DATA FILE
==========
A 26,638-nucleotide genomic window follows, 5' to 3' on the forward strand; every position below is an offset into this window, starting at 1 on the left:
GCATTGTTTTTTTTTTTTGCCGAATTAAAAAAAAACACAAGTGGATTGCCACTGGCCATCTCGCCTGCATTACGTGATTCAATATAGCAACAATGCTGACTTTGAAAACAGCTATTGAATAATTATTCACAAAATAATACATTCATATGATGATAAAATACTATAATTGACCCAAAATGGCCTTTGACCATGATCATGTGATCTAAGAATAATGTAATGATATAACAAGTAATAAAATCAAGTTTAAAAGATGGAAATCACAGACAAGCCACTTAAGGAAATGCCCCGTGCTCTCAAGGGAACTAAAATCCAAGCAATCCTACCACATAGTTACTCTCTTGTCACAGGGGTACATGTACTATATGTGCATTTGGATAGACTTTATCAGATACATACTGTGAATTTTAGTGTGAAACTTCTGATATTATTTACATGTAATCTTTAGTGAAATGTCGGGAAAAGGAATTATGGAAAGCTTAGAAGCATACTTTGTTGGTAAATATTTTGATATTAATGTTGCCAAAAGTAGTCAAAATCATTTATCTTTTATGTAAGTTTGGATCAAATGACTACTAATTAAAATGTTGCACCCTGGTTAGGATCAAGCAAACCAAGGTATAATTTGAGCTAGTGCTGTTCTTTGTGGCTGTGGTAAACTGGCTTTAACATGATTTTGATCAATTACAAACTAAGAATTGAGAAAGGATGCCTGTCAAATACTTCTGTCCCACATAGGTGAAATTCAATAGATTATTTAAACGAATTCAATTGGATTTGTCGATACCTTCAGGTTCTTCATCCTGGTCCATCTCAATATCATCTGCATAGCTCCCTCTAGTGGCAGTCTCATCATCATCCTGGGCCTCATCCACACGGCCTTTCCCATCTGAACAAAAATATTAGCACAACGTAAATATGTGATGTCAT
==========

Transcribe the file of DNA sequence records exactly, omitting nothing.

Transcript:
A 26,638-nucleotide genomic window follows, 5' to 3' on the forward strand; every position below is an offset into this window, starting at 1 on the left:
GCATTGTTTTTTTTTTTTGCCGAATTAAAAAAAAACACAAGTGGATTGCCACTGGCCATCTCGCCTGCATTACGTGATTCAATATAGCAACAATGCTGACTTTGAAAACAGCTATTGAATAATTATTCACAAAATAATACATTCATATGATGATAAAATACTATAATTGACCCAAAATGGCCTTTGACCATGATCATGTGATCTAAGAATAATGTAATGATATAACAAGTAATAAAATCAAGTTTAAAAGATGGAAATCACAGACAAGCCACTTAAGGAAATGCCCCGTGCTCTCAAGGGAACTAAAATCCAAGCAATCCTACCACATAGTTACTCTCTTGTCACAGGGGTACATGTACTATATGTGCATTTGGATAGACTTTATCAGATACATACTGTGAATTTTAGTGTGAAACTTCTGATATTATTTACATGTAATCTTTAGTGAAATGTCGGGAAAAGGAATTATGGAAAGCTTAGAAGCATACTTTGTTGGTAAATATTTTGATATTAATGTTGCCAAAAGTAGTCAAAATCATTTATCTTTTATGTAAGTTTGGATCAAATGACTACTAATTAAAATGTTGCACCCTGGTTAGGATCAAGCAAACCAAGGTATAATTTGAGCTAGTGCTGTTCTTTGTGGCTGTGGTAAACTGGCTTTAACATGATTTTGATCAATTACAAACTAAGAATTGAGAAAGGATGCCTGTCAAATACTTCTGTCCCACATAGGTGAAATTCAATAGATTATTTAAACGAATTCAATTGGATTTGTCGATACCTTCAGGTTCTTCATCCTGGTCCATCTCAATATCATCTGCATAGCTCCCTCTAGTGGCAGTCTCATCATCATCCTGGGCCTCATCCACACGGCCTTTCCCATCTGAACAAAAATATTAGCACAACGTAAATATGTGATGTCAT